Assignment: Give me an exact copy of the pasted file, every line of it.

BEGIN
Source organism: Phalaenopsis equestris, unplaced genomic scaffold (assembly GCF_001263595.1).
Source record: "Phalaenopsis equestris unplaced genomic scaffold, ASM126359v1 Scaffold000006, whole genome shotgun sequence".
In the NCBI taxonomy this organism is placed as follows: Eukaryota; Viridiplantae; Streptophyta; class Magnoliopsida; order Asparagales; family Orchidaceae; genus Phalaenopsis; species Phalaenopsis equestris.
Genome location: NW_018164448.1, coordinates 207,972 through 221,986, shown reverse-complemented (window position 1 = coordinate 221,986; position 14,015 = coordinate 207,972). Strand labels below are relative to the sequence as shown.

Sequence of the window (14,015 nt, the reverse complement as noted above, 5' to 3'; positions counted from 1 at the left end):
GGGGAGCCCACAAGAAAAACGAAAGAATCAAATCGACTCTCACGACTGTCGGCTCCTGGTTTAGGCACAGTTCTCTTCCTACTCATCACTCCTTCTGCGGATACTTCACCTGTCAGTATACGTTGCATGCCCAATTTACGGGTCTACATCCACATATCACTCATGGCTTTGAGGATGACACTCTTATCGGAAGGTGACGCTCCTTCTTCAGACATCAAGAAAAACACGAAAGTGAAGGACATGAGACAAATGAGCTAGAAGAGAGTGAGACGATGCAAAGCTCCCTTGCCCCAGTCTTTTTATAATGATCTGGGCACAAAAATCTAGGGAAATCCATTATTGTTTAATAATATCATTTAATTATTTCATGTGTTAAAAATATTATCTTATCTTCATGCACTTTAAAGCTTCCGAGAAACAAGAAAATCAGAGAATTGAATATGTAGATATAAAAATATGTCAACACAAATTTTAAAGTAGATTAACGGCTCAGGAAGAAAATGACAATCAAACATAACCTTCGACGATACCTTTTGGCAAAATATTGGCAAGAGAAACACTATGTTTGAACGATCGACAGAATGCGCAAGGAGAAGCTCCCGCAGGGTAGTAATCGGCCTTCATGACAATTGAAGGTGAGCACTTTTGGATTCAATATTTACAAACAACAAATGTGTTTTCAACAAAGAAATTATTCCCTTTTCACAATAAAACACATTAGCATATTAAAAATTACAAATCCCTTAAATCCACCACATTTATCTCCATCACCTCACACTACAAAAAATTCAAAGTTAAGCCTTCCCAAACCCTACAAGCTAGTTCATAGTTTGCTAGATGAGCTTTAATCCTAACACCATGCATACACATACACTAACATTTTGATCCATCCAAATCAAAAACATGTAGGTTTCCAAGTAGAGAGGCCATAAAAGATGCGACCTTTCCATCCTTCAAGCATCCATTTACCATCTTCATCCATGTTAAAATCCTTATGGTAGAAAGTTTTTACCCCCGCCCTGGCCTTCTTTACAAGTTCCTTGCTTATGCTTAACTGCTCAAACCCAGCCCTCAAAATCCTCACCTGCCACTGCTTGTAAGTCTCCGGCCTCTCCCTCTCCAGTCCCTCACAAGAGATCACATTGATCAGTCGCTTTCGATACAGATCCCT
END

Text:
Source organism: Phalaenopsis equestris, unplaced genomic scaffold (assembly GCF_001263595.1).
Source record: "Phalaenopsis equestris unplaced genomic scaffold, ASM126359v1 Scaffold000006, whole genome shotgun sequence".
In the NCBI taxonomy this organism is placed as follows: Eukaryota; Viridiplantae; Streptophyta; class Magnoliopsida; order Asparagales; family Orchidaceae; genus Phalaenopsis; species Phalaenopsis equestris.
Genome location: NW_018164448.1, coordinates 207,972 through 221,986, shown reverse-complemented (window position 1 = coordinate 221,986; position 14,015 = coordinate 207,972). Strand labels below are relative to the sequence as shown.

Sequence of the window (14,015 nt, the reverse complement as noted above, 5' to 3'; positions counted from 1 at the left end):
GGGGAGCCCACAAGAAAAACGAAAGAATCAAATCGACTCTCACGACTGTCGGCTCCTGGTTTAGGCACAGTTCTCTTCCTACTCATCACTCCTTCTGCGGATACTTCACCTGTCAGTATACGTTGCATGCCCAATTTACGGGTCTACATCCACATATCACTCATGGCTTTGAGGATGACACTCTTATCGGAAGGTGACGCTCCTTCTTCAGACATCAAGAAAAACACGAAAGTGAAGGACATGAGACAAATGAGCTAGAAGAGAGTGAGACGATGCAAAGCTCCCTTGCCCCAGTCTTTTTATAATGATCTGGGCACAAAAATCTAGGGAAATCCATTATTGTTTAATAATATCATTTAATTATTTCATGTGTTAAAAATATTATCTTATCTTCATGCACTTTAAAGCTTCCGAGAAACAAGAAAATCAGAGAATTGAATATGTAGATATAAAAATATGTCAACACAAATTTTAAAGTAGATTAACGGCTCAGGAAGAAAATGACAATCAAACATAACCTTCGACGATACCTTTTGGCAAAATATTGGCAAGAGAAACACTATGTTTGAACGATCGACAGAATGCGCAAGGAGAAGCTCCCGCAGGGTAGTAATCGGCCTTCATGACAATTGAAGGTGAGCACTTTTGGATTCAATATTTACAAACAACAAATGTGTTTTCAACAAAGAAATTATTCCCTTTTCACAATAAAACACATTAGCATATTAAAAATTACAAATCCCTTAAATCCACCACATTTATCTCCATCACCTCACACTACAAAAAATTCAAAGTTAAGCCTTCCCAAACCCTACAAGCTAGTTCATAGTTTGCTAGATGAGCTTTAATCCTAACACCATGCATACACATACACTAACATTTTGATCCATCCAAATCAAAAACATGTAGGTTTCCAAGTAGAGAGGCCATAAAAGATGCGACCTTTCCATCCTTCAAGCATCCATTTACCATCTTCATCCATGTTAAAATCCTTATGGTAGAAAGTTTTTACCCCCGCCCTGGCCTTCTTTACAAGTTCCTTGCTTATGCTTAACTGCTCAAACCCAGCCCTCAAAATCCTCACCTGCCACTGCTTGTAAGTCTCCGGCCTCTCCCTCTCCAGTCCCTCACAAGAGATCACATTGATCAGTCGCTTTCGATACAGATCCCT